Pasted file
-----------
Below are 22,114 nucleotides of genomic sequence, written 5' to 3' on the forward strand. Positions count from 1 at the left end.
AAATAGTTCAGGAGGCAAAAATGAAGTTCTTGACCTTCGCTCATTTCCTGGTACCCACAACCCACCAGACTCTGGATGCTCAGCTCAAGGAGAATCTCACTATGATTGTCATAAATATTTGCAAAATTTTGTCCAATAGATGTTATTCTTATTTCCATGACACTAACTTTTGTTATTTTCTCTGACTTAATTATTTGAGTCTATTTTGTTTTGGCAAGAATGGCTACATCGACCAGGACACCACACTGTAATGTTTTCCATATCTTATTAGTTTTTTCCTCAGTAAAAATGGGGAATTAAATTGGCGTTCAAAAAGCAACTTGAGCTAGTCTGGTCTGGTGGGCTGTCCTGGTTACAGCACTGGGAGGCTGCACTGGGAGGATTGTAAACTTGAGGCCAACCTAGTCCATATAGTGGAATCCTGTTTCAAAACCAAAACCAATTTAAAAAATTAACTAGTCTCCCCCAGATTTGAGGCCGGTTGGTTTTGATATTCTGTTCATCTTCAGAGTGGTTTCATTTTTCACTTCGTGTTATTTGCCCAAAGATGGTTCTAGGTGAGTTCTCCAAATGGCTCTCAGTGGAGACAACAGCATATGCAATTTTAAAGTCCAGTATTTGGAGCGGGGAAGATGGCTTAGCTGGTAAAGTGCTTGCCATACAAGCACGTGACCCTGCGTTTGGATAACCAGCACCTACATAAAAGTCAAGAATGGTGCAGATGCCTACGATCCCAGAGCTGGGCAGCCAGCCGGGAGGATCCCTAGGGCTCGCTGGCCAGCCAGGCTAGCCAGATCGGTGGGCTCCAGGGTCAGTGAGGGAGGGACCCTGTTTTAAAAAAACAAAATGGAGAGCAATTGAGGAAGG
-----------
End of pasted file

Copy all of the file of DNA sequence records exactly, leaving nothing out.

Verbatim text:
Below are 22,114 nucleotides of genomic sequence, written 5' to 3' on the forward strand. Positions count from 1 at the left end.
AAATAGTTCAGGAGGCAAAAATGAAGTTCTTGACCTTCGCTCATTTCCTGGTACCCACAACCCACCAGACTCTGGATGCTCAGCTCAAGGAGAATCTCACTATGATTGTCATAAATATTTGCAAAATTTTGTCCAATAGATGTTATTCTTATTTCCATGACACTAACTTTTGTTATTTTCTCTGACTTAATTATTTGAGTCTATTTTGTTTTGGCAAGAATGGCTACATCGACCAGGACACCACACTGTAATGTTTTCCATATCTTATTAGTTTTTTCCTCAGTAAAAATGGGGAATTAAATTGGCGTTCAAAAAGCAACTTGAGCTAGTCTGGTCTGGTGGGCTGTCCTGGTTACAGCACTGGGAGGCTGCACTGGGAGGATTGTAAACTTGAGGCCAACCTAGTCCATATAGTGGAATCCTGTTTCAAAACCAAAACCAATTTAAAAAATTAACTAGTCTCCCCCAGATTTGAGGCCGGTTGGTTTTGATATTCTGTTCATCTTCAGAGTGGTTTCATTTTTCACTTCGTGTTATTTGCCCAAAGATGGTTCTAGGTGAGTTCTCCAAATGGCTCTCAGTGGAGACAACAGCATATGCAATTTTAAAGTCCAGTATTTGGAGCGGGGAAGATGGCTTAGCTGGTAAAGTGCTTGCCATACAAGCACGTGACCCTGCGTTTGGATAACCAGCACCTACATAAAAGTCAAGAATGGTGCAGATGCCTACGATCCCAGAGCTGGGCAGCCAGCCGGGAGGATCCCTAGGGCTCGCTGGCCAGCCAGGCTAGCCAGATCGGTGGGCTCCAGGGTCAGTGAGGGAGGGACCCTGTTTTAAAAAAACAAAATGGAGAGCAATTGAGGAAGG